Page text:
Red Sky in the Morning

PriceMetrix recently released the firm’s annual report on key growth, pricing and market trends in the wealth management industry. What distinguishes the report is that it is based on a large sample of actual accounts. (The survey sample includes data drawn from 24 North American wealth management firms employing a total of 60,000 financial advisors, who serve 10 million investors totaling over $5 trillion in AUM.)

The report found that median assets per advisor have risen over the past four years. At the same time, however, median revenues have declined. The pressure on revenues is reflected in declining average fees as is shown in the table below. Transaction-based accounts have also suffered. The report indicates a drop in overall transactional revenue as a percentage of assets from 0.54% in 2013 to a low of 0.44% in 2016.

Source: PriceMetrix

Also notable in the report was a decline in the rate of new client growth. This is measured by the number of new household relationships added each year by advisors. This figure has dropped steadily from 8.3 in 2013 to a new record low of just 7.5 last year. Advisors may be facing challenges in appealing to younger clients. The share of client AUM accounted for by post-Baby Boomer generations has not grown materially in over four years.

Source: PriceMetrix

The wealth management business has been buoyed by strong markets in recent years which have lifted most boats. But data suggests looming systemic challenges to growth and profitability that firms would be well advised to address before markets turn adverse again.

 

The Asset Management Industry is Shrinking

So announces this week’s Wealth Management.com. The headline refers to a new report from Boston Consulting Group that reveals both revenues and profits of the asset management industry have declined for the first year since the financial crisis.

It turns out the culprit is passive investing. Active core investing, as high as 60% in 2003, now accounts for only 35% of core investments and headed for less than 30% by 2021.1 In 2016, net inflows to passive topped $100 billion while net outflows from active exceeded $150 billion.2 This broad demand shift to commodified, low cost products is increasing pressure on fee revenues for both active managers losing market share and passive managers lacking scale economies.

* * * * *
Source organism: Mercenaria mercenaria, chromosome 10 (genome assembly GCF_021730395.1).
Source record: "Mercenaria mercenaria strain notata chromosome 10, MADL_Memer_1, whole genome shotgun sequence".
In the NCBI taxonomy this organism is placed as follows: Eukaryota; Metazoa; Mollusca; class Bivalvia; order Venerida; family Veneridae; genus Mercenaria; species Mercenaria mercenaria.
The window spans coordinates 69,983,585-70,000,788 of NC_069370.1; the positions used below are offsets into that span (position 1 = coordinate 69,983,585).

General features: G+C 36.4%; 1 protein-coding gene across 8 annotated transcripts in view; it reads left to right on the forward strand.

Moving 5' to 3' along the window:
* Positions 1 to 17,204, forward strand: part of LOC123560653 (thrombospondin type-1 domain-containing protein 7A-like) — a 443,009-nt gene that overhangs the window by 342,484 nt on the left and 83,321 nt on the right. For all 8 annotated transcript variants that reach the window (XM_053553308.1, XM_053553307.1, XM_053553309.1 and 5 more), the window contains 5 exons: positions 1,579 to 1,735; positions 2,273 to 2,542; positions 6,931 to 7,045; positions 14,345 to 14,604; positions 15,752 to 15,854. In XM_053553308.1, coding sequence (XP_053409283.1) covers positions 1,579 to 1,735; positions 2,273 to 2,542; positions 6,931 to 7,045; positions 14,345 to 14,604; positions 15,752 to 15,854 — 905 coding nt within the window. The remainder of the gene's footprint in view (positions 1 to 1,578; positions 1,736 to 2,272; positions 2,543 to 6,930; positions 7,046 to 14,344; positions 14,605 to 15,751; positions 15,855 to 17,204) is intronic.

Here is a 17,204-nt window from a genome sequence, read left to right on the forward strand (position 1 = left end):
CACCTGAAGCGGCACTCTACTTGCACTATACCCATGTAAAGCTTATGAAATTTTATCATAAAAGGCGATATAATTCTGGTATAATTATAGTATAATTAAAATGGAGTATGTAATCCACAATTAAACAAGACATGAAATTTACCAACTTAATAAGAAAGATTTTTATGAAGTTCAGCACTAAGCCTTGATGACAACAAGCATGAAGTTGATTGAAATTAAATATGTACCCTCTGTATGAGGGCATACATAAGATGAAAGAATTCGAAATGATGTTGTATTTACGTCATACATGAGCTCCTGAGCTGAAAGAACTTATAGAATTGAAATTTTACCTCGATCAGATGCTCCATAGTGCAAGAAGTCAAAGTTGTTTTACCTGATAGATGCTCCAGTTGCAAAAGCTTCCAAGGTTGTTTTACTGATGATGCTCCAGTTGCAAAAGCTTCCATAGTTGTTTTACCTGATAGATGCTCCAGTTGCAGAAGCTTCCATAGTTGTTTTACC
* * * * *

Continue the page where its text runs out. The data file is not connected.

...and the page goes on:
But on the wealth (vs. asset) management end of the industry, the profitability outlook does not seem so dire. Most studies suggest that true advisory fees that cover planning, portfolio construction and selection of underlying investments have remained relatively stable at least since the Crash. Yes, there are the pernicious and cheap robo-investors, invading the industry like so many Asian carp trying to get into the Great Lakes. But their market penetration has remained relatively modest and the limitations of their advisory front ends align them more with the asset than wealth management providers.

So if you are a planning driven, true wealth manager, any rumors of your profession’s death are, in our opinion, exaggerated and very premature. As far as we know, no one’s yet come up with a machine that’s equal parts money manager, industry expert, psychiatrist, confessor and confidante. The key is to position yourself and your firm as such and not as a product vendor.

Sources:

1Global Asset Management 2017: The Innovator’s Advantage, Boston Consulting Group, 2017

2 The Wall Street Journal, October 17, 2016

 

Living in an “Experience” World

The spending habits of the U.S. consumer is changing as millennials enter the work force and their wallets grow. Purchases and gifting of experiences versus “things” is growing rapidly. Research by Eventbrite of millennials (defined by them as Americans born between 1980 to 1996, although definitions vary depending on the source) revealed that 78% of millennials would rather spend money on an experience or event versus a material good. And 72% said they would prefer to increase spending on experiences versus tangible items in the coming year.

It’s not just millennials either

Research by StubHub bears this out, and not just for millennials. The company surveyed over 2,000 people in key U.S. and global markets and respondents universally choose a live event as one of the top three best gifts to give and receive. We are also more likely to rank our first concert among our top memories (along with first job and first kiss, arguably also experience-based).